The University’s Master Insurance policies are the foundational components protecting the Harvard community from the financial consequences of loss caused by natural disasters, lawsuits and other contractual liabilities. Given their core financial objectives, the University's CFO provides primary oversight and is considered the cognizant decision maker on the Master Insurance program's overall design and administration. Annually, the Department conducts an internal review of each program's pertinent features, terms and conditions, taking into account the University's current financial and operational needs, appropriately adjusting each program to maintain alignment with management's short and long term business objectives. Any material changes envisioned for one of the programs, as well as prior year's financial results, are communicated in the fall budget letter (typically released each year in November). Generally, only those exposures which are likely to and significantly impact a majority of TUBS or the collectively the entire University community would prompt the creation of a new program or are considered for inclusion under one of the existing master insurance programs. The cost of risk, collectively, under the purview of the master programs is entirely funded by, and therefore allocated back to, all operating units at a TUB level, including Harvard Management Company.
The Department carries a minimalist view regarding the scope of the Master Insurance program's influence over academic and research operations. We accomplish this by carefully selecting insurers, screening for those who share our catastrophe-oriented view of the coverages, incorporating more aggressive policy deductibles/loss retentions where fiscally justified, tailoring policy language to Harvard's particular needs and risk tolerances, and retaining outside technical expertise to help evaluate alternatives. Translation: we avoid using external partners that anticipate a high degree of involvement in business processes and internal risk management practices. Additionally, for its enterprise-level programs, self-insurance is the preferred approach, either centralized and formalized within the Master Insurance program or localized as part of each TUB's retained losses.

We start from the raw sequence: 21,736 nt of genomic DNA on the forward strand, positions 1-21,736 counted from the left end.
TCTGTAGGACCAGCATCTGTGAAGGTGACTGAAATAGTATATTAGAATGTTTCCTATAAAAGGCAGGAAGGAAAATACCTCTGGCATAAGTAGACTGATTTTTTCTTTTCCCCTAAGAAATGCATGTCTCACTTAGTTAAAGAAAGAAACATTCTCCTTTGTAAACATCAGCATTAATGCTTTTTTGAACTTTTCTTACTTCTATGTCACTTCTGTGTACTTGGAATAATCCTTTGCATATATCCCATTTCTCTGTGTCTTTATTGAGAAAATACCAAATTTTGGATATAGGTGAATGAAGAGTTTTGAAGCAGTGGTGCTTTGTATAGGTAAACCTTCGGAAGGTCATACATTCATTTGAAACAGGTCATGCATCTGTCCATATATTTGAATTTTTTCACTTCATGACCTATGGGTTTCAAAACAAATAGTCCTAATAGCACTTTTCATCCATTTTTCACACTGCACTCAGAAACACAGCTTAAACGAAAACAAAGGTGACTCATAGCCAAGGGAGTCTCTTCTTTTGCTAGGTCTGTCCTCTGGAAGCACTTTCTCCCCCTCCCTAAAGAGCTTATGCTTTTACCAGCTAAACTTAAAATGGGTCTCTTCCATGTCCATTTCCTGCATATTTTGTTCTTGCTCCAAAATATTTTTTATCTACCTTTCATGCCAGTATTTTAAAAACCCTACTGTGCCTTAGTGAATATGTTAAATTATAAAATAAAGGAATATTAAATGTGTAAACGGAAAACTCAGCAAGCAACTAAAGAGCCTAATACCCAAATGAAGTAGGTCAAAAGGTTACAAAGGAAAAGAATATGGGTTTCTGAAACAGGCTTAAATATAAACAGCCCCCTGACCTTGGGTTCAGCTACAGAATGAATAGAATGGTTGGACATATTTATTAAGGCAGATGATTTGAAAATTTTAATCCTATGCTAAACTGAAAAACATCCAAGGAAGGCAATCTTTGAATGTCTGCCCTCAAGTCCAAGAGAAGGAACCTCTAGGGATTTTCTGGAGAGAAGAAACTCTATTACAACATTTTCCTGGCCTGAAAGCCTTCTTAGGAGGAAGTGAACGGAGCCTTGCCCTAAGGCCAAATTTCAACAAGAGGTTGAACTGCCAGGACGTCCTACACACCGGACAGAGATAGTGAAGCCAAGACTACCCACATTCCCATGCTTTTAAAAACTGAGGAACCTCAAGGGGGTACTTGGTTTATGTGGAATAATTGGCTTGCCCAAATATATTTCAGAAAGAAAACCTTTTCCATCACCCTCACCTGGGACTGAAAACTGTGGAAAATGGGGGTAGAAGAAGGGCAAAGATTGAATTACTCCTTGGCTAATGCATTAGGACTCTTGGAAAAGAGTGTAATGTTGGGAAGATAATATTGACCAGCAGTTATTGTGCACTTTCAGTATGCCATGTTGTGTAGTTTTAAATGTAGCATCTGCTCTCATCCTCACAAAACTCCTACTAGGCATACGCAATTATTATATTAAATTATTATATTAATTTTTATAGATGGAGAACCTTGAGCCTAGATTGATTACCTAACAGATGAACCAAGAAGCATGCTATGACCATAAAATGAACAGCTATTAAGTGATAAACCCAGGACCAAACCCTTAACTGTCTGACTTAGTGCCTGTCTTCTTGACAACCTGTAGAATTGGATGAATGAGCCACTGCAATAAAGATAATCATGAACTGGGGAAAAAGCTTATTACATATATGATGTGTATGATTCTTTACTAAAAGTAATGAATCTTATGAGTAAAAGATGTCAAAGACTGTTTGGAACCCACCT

There is no action required to enroll or sign up for these policies – being part of the President and Fellows of Harvard College family affords automatic coverage under this insurance program. Though not yet fully risk-based, the current allocation methods are based on algorithms that take into account certain aspects of individual TUB risk profiles. Beginning FY2011, premium and administrative costs for the Master Property Insurance program are allocated entirely on the total insurable value of a TUB's buildings and contents. For the General and Integrated Management Liability programs, premium and administrative costs are allocated entirely on the headcounts of TUB personnel falling within the administrative, professional and faculty categories.